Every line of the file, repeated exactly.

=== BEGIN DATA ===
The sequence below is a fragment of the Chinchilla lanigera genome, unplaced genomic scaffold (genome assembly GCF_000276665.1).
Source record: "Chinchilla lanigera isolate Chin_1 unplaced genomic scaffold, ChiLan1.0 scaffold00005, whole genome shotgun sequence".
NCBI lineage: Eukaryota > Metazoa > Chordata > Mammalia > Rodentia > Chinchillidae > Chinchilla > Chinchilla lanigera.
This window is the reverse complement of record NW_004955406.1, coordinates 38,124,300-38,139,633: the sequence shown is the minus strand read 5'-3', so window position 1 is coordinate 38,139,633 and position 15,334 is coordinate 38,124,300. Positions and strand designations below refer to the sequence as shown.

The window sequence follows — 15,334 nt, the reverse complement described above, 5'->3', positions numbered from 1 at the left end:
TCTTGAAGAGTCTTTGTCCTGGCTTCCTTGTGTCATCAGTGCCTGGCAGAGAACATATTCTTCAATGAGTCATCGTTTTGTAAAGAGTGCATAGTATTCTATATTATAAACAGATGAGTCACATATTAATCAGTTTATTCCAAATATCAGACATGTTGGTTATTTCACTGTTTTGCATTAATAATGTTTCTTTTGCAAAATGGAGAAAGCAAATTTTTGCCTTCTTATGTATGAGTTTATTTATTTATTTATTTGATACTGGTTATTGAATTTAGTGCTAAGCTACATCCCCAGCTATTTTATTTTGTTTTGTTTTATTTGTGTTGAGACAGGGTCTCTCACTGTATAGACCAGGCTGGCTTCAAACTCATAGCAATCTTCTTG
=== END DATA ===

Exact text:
The sequence below is a fragment of the Chinchilla lanigera genome, unplaced genomic scaffold (genome assembly GCF_000276665.1).
Source record: "Chinchilla lanigera isolate Chin_1 unplaced genomic scaffold, ChiLan1.0 scaffold00005, whole genome shotgun sequence".
NCBI lineage: Eukaryota > Metazoa > Chordata > Mammalia > Rodentia > Chinchillidae > Chinchilla > Chinchilla lanigera.
This window is the reverse complement of record NW_004955406.1, coordinates 38,124,300-38,139,633: the sequence shown is the minus strand read 5'-3', so window position 1 is coordinate 38,139,633 and position 15,334 is coordinate 38,124,300. Positions and strand designations below refer to the sequence as shown.

The window sequence follows — 15,334 nt, the reverse complement described above, 5'->3', positions numbered from 1 at the left end:
TCTTGAAGAGTCTTTGTCCTGGCTTCCTTGTGTCATCAGTGCCTGGCAGAGAACATATTCTTCAATGAGTCATCGTTTTGTAAAGAGTGCATAGTATTCTATATTATAAACAGATGAGTCACATATTAATCAGTTTATTCCAAATATCAGACATGTTGGTTATTTCACTGTTTTGCATTAATAATGTTTCTTTTGCAAAATGGAGAAAGCAAATTTTTGCCTTCTTATGTATGAGTTTATTTATTTATTTATTTGATACTGGTTATTGAATTTAGTGCTAAGCTACATCCCCAGCTATTTTATTTTGTTTTGTTTTATTTGTGTTGAGACAGGGTCTCTCACTGTATAGACCAGGCTGGCTTCAAACTCATAGCAATCTTCTTG